Researchers call for digital route map to prevent sector being left behind 

Date posted

5 April 2022


Care homes for older people in south-east Scotland are largely run using paper-based management systems, a new study into the sector’s digital readiness has revealed.

Only one in three (35 per cent) used an electronic care management system and only two in five (43 per cent) used an electronic system or software to manage medication.

Most care homes were also dogged by poor connectivity. Only two in five in SE Scotland (42 per cent) described their internet connection as “good” with fast loading of content and no interruptions.

And nearly two thirds (58 per cent) of the care homes which provided information reported that remote electronic access to resident information was not possible for any key health and community-based professionals.

The findings emerged from a study led by Edinburgh Napier researchers working in partnership with the University of Edinburgh’s Advanced Care Research Centre (ACRC).

Funded by the Data-Driven Innovation programme, the work was set against a backdrop of Scottish Government proposals for a National Care Service and the related construction of a National Digital Platform.

However, the findings raise question marks about whether care homes are ready for a future in which digital innovation will be key to post-pandemic recovery and improved efficiency in health and social care.

Head and shoulders image of Lucy Johnston, wearing a white top

Research lead Lucy Johnston, from Edinburgh Napier’s School of Health & Social Care, said fast connectivity, capacity for data capture and information sharing capabilities were “limited and unevenly dispersed”.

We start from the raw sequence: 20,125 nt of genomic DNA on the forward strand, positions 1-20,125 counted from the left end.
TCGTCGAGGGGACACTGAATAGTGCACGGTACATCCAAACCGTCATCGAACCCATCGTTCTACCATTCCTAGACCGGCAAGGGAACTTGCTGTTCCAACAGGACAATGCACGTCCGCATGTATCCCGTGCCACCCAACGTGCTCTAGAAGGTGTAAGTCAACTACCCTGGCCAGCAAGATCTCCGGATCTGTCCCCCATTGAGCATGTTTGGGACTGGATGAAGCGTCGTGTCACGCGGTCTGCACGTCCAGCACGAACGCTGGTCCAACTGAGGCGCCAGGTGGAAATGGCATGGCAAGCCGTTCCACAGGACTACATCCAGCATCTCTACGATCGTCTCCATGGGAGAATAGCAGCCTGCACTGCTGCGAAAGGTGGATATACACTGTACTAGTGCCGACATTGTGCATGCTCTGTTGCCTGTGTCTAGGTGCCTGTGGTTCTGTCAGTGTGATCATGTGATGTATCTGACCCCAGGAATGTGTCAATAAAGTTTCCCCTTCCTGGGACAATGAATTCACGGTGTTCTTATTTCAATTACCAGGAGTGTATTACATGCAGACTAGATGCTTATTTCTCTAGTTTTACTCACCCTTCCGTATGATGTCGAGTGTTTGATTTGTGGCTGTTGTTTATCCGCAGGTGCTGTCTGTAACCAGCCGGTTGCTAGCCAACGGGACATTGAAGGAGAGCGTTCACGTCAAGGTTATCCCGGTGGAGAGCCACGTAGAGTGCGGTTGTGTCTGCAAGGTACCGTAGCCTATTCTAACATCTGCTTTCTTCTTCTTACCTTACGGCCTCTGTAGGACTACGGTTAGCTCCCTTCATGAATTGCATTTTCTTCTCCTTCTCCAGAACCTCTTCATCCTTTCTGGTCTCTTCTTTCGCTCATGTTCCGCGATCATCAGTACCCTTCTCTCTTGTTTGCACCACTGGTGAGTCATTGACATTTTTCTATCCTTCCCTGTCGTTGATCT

Calling for more support and coordinated resources for the sector, she concluded: “This targeted assessment of data and digital readiness exposes the fragile and insecure foundations of a care home data platform for Scotland.

“The findings confirm that care homes are only in the foothills of what is a complex, vast landscape where the direction of travel is rightly ambitious and therefore uphill and the pace is fast.

“To ensure care homes are not left behind, they require a trusted, well-informed and certain national and local route map, secure ties to the new and developing infrastructures and continued integration of health and social care services.”

The study - Landscape Assessment of Data and Digital Readiness of Scottish Care Homes (LADDeR) – was set up to map current data and digital readiness in terms of connectivity, systems for collecting resident data, and how this information is shared with other care partners.

Carried out from July 2021-January 2022, the LADDeR report drew on information from 55 per cent of the 200 registered residential care homes for older people in Edinburgh, Fife, the Lothians and the Scottish Borders, collected through an online survey, direct contact and additional research.

A third of homes gave the cost of introducing digital systems as a reason why they remain paper-based.

More than two-thirds (69 per cent) which are currently paper-based did plan to introduce electronic care management systems in the next 12 months, but these were overwhelming privately rather than local authority-owned.

The study suggested that what will primarily drive increases in digital capabilities may be the investment decisions of larger group providers.

Professor Bruce Guthrie, Director of the ACRC, added: “Improving access to, and making better use of, data is a core aim of what we are trying to achieve at the ACRC.

“COVID-19 brutally exposed how invisible care home residents are in data, and supporting the care home sector to develop their digital capacity is an important step in meeting this aim, which will, in turn, lead to improvements for care home residents.

“This study helpfully illustrates the scale of the challenge in care homes.”

A spokesperson for the DDI programme said: “This report provides an important insight into the care home sector’s challenge in embracing a digital future and we will use its findings in our work to support a more digitally integrated and data-driven health and care sector within SE Scotland and more widely.”

Download the study here